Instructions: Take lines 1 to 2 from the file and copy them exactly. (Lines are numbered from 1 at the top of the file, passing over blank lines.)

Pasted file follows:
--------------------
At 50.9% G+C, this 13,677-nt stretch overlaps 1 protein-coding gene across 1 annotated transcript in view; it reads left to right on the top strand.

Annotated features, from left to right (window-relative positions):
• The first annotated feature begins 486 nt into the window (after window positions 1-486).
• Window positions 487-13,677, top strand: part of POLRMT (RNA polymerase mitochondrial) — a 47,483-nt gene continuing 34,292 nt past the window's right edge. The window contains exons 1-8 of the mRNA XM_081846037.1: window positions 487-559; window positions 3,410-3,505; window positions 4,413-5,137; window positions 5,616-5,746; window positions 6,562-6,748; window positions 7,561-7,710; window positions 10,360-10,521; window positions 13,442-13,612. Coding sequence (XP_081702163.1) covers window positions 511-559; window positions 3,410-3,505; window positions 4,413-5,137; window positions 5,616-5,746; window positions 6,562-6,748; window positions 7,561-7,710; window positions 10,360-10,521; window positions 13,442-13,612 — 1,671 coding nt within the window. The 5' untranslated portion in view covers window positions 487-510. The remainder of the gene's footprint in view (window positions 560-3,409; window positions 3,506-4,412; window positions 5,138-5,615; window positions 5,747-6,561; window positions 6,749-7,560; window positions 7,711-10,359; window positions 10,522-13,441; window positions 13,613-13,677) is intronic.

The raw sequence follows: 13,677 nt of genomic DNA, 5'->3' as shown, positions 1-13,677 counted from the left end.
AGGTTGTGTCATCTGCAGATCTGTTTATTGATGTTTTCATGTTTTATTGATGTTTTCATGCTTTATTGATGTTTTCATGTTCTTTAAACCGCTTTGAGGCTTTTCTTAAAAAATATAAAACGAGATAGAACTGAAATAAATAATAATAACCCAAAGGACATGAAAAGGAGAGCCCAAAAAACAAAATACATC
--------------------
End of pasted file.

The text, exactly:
At 50.9% G+C, this 13,677-nt stretch overlaps 1 protein-coding gene across 1 annotated transcript in view; it reads left to right on the top strand.

Annotated features, from left to right (window-relative positions):